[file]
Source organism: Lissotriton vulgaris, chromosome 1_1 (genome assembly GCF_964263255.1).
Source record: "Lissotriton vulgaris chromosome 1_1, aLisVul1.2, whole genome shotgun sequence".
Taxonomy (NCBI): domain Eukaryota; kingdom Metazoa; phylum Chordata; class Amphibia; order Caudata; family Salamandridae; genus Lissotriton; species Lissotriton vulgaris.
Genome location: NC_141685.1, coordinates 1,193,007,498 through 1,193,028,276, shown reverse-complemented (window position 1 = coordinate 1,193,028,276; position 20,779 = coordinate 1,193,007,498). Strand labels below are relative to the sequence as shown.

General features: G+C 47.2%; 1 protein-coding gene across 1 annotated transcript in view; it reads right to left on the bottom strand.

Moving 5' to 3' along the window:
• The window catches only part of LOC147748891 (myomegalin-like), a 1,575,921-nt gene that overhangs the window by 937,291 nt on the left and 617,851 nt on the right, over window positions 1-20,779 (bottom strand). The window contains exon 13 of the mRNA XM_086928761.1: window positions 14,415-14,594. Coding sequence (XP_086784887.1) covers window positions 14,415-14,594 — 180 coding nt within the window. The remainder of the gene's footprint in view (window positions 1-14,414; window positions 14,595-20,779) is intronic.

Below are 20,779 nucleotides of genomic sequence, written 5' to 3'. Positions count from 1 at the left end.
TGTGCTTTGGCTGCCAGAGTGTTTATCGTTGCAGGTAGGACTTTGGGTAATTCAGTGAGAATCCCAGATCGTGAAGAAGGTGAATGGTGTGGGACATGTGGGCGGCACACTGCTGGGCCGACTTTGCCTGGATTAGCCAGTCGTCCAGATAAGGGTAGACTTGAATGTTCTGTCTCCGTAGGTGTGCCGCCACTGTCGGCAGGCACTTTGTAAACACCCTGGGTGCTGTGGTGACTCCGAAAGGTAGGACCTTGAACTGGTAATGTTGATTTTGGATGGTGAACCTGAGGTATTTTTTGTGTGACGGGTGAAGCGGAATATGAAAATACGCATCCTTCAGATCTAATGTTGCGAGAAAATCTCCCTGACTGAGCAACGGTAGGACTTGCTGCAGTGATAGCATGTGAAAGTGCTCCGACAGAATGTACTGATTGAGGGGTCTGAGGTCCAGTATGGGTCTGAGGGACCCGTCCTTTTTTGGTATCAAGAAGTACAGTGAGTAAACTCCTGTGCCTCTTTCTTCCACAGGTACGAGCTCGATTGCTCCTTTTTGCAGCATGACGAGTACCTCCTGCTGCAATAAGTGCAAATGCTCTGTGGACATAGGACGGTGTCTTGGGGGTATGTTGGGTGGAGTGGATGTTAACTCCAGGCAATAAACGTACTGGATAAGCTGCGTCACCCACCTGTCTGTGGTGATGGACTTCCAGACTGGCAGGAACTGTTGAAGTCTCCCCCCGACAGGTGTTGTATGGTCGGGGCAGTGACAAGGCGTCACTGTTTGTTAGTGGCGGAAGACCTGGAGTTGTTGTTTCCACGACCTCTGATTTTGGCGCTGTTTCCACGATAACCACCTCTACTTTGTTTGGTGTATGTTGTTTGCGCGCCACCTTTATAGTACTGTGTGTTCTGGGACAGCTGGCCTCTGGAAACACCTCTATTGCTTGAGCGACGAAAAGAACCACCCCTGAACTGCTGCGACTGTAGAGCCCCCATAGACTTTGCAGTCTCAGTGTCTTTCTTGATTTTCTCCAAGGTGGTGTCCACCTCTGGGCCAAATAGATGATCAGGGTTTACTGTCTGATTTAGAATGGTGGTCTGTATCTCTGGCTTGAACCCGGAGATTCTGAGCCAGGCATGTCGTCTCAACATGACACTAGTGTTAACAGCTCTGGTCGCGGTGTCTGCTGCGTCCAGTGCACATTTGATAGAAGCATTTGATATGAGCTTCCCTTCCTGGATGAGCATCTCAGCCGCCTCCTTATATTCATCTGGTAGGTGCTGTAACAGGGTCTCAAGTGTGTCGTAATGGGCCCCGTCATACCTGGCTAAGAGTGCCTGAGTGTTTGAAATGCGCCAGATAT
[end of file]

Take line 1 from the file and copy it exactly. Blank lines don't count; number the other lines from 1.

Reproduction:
Source organism: Lissotriton vulgaris, chromosome 1_1 (genome assembly GCF_964263255.1).